Beginning April 19, all Massachusetts residents over the age of 16 will be eligible to receive the COVID-19 vaccine as the state launches Phase 3 of its vaccination program. In-state, out-of-state, and international students on campus will all be eligible for vaccination during this phase. In the meantime, some students who are already eligible in Massachusetts or in their nearby home states have been able to get vaccines.
The College will not become a vaccination site, but it will provide transportation to vaccination sites at St. Elizabeth of Hungary Parish Center in North Adams and Berkshire Community College in Pittsfield for students, faculty, and staff without personal transportation. The College will release details about the shuttle schedule this week, and regular shuttles will begin traveling to and from these sites on April 19, when all Massachusetts residents will be eligible, Vice President for Finance and Administration Fred Puddester told the Record.
Both St. Elizabeth of Hungary Parish Center and Berkshire Community College (BCC), which are labeled as “general vaccination sites” (as opposed to mass vaccination sites) by the state’s vaccination location webpage, are located within half an hour of campus by car. Other nearby vaccination sites include the Walgreens in Williamstown and Stop & Shop in North Adams. However, the College’s shuttle system will travel only to and from the two primary locations in North Adams and Pittsfield.
The Parish Center and BCC currently offer only the Moderna and Pfizer-BioNTech vaccines respectively, but other locations have been utilizing the single-dose Johnson & Johnson vaccine. Yesterday, federal agencies called for an immediate pause in use of the Johnson & Johnson vaccine after six U.S. recipients developed a rare blood clotting disorder. Over 6.8 million doses of the Johnson & Johnson vaccine have been administered nationwide.
While adverse effects seem to be extremely rare, Massachusetts announced yesterday that it would pause use of the vaccine “out of an abundance of caution” while federal officials examine the reports of blood clots.
Regardless of the vaccination site they choose, students will need to make their own appointments through the state’s system. Since the state’s pre-registration program is only available for mass vaccination sites, which do not currently include locations in North Adams or Pittsfield, students seeking nearby appointments will need to use the state’s vaccine location directory.
“We encourage students to get vaccinated, but won’t require them for the spring term,” Puddester said on Monday. “If you have health concerns about the vaccine, please contact the Health Center or your [healthcare] provider.”
The College has not yet decided whether COVID vaccines will be required for students who return to campus in fall 2021, according to Puddester.
Already eligible students find appointments
Though the College has not yet started its vaccine site transportation program, students currently eligible under Massachusetts’ Phase 2 guidelines can find appointments at both stores and state-run sites if they have access to personal transportation — and many already have.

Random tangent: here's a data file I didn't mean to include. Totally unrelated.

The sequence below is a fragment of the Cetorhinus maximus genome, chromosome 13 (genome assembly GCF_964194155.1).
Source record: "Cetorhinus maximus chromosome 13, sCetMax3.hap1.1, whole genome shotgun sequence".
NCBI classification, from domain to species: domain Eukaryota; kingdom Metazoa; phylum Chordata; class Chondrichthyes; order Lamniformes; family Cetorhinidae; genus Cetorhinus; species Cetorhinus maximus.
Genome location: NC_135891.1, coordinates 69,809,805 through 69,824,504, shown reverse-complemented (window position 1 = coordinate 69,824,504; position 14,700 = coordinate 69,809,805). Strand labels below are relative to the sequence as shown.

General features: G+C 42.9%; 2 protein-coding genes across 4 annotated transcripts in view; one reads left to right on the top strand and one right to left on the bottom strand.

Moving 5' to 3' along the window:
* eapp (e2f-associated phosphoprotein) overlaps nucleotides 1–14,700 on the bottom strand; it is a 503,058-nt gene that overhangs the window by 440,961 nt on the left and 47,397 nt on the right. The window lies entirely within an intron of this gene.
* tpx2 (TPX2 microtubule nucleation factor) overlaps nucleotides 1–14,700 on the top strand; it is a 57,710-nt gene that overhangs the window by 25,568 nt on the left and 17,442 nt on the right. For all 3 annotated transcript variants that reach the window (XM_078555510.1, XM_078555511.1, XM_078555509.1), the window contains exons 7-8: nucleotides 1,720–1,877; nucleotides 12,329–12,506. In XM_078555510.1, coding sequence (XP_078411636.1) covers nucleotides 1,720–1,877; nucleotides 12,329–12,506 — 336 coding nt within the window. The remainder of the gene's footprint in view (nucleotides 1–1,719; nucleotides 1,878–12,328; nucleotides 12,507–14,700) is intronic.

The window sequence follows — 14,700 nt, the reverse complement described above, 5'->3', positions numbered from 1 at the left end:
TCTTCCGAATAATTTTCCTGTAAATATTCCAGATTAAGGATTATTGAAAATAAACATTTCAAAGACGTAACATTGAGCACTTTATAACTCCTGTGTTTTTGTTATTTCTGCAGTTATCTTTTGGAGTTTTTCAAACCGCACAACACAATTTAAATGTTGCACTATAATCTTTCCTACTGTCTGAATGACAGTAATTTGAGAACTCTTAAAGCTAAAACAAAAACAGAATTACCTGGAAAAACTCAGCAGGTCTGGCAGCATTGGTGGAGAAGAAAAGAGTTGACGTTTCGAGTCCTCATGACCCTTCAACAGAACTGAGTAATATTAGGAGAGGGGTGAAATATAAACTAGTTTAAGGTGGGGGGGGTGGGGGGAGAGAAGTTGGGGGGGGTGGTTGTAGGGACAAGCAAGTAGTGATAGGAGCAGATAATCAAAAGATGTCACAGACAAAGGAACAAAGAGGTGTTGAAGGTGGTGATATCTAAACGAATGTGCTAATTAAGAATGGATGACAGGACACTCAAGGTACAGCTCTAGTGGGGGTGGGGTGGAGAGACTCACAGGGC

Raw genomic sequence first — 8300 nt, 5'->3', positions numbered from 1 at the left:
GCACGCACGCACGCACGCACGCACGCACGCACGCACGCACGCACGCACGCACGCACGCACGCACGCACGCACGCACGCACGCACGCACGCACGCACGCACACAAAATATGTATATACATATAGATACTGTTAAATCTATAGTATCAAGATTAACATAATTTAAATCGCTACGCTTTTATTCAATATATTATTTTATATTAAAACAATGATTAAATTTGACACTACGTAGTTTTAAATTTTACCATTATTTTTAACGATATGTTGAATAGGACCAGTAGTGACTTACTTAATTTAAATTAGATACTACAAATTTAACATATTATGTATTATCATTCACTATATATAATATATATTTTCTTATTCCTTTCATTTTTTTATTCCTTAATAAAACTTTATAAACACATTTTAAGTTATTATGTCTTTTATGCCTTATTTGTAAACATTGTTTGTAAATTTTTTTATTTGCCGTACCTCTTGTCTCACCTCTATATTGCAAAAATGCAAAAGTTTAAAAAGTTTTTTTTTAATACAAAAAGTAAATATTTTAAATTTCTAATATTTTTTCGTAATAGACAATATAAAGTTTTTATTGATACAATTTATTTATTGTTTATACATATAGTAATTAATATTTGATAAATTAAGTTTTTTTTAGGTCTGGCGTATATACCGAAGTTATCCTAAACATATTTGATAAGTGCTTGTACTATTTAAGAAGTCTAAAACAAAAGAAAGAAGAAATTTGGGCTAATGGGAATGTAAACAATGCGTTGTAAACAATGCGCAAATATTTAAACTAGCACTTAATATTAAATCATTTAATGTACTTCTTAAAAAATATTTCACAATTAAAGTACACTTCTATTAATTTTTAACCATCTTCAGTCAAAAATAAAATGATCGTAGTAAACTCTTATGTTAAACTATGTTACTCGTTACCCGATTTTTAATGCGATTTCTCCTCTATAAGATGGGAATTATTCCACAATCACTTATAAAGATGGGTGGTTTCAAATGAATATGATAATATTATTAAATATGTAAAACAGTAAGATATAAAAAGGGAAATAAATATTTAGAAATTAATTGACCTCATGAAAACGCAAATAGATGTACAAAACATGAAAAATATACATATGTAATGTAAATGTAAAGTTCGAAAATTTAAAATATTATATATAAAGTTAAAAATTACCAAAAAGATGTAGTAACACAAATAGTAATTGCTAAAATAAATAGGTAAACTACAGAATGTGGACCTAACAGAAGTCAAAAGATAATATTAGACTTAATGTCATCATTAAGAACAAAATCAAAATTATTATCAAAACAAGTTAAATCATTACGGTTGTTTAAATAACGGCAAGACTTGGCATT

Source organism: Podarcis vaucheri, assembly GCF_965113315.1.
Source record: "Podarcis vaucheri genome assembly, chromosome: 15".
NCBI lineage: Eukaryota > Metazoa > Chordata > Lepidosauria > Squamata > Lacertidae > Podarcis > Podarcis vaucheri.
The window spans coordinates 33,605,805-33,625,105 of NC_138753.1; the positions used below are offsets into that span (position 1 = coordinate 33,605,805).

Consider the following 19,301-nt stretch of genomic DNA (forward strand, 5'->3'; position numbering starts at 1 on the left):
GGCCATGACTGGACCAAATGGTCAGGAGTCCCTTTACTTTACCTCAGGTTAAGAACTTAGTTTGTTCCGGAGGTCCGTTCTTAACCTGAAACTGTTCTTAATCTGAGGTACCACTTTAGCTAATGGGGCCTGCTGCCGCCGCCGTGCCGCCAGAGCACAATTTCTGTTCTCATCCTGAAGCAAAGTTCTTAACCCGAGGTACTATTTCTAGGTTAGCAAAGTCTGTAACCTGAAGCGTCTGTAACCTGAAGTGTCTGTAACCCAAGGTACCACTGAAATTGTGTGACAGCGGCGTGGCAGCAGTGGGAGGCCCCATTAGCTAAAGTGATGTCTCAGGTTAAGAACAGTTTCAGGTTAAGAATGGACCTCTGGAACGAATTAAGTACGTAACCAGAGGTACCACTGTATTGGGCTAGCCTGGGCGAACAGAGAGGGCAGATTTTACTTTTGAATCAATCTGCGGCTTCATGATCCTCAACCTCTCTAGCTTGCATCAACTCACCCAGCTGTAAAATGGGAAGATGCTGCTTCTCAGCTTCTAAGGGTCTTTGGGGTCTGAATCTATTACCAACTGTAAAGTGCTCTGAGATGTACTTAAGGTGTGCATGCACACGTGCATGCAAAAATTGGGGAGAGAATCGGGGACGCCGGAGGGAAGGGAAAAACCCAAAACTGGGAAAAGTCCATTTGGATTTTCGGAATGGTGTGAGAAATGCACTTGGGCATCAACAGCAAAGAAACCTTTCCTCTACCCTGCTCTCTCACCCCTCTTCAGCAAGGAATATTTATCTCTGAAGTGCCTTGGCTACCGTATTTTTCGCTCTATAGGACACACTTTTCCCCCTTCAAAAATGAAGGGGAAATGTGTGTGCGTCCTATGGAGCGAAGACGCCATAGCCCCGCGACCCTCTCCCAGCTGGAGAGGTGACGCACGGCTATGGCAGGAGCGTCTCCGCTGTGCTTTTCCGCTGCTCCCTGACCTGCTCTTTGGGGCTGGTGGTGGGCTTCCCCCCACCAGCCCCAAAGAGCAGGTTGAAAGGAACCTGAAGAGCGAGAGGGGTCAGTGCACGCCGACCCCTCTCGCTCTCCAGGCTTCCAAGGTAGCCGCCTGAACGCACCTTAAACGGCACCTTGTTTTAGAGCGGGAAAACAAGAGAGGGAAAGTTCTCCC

Sophie Moore ’22 found an appointment by following a Massachusetts-specific Twitter bot that scrapes the internet for open appointments and posts them on its feed.
“I used the Twitter bot @vaccinetime and then I just assumed that whenever <100 appointments opened up it wasn’t worth it,” Moore wrote to the Record. After seeing a large batch of them open up, she was able to get an appointment at the Parish Center in North Adams on April 8.
Aidan Lloyd-Tucker ’22 recommended the bot in a Twitter thread of advice geared specifically towards students at the College, along with macovidvaccines.com, a website that aggregates open appointments from across the state. Lloyd-Tucker was able to get vaccinated in the Berkshire region as well.
Another Berkshire County-specific resource is the Berkshire Vaccine Collaborative, which Puddester linked in his campus-wide email. In addition to a vaccination signup link, the website contains updates and information on vaccine availability in the region.
Some students who are residents of nearby states have sought vaccine appointments outside of Massachusetts. Connecticut, New York, and New Hampshire have already opened up eligibility to all residents 16 and older, prompting some to travel across the border.
Once she became eligible in her home state of New Hampshire, Katrina Wheelan ’21 woke up early to sign up for an appointment through her state’s unified digital platform, vini.nh.gov. After the College approved her request to travel beyond the corridor, Wheelan was able to drive to her appointment.
Connecticut and New York also have state-run websites for obtaining vaccine appointments. The @nyvaccine Twitter bot provides updates every minute on locations with open slots.
Students who make vaccine appointments in locations farther afield can fill out the health travel form to request a travel exemption beyond the College-sanctioned corridor, Dean of the College Marlene Sandstrom told the Record. The College will grant permission for students to travel for vaccine appointments as long as the roundtrip can be completed in one day, with no stops or overnights, and as long as the student either drives alone or only with a family member or podmate.
Signing up and getting there are the hard parts, Moore and Lloyd-Tucker said.
Though she was initially nervous that the vaccine site could be complicated to navigate, Moore said she was glad to be proven wrong. “The actual clinic at the church in North Adams was SO easy and streamlined!” she wrote.
“It’s not stressful at all getting it,” Lloyd-Tucker said. “The shot doesn’t feel like anything.”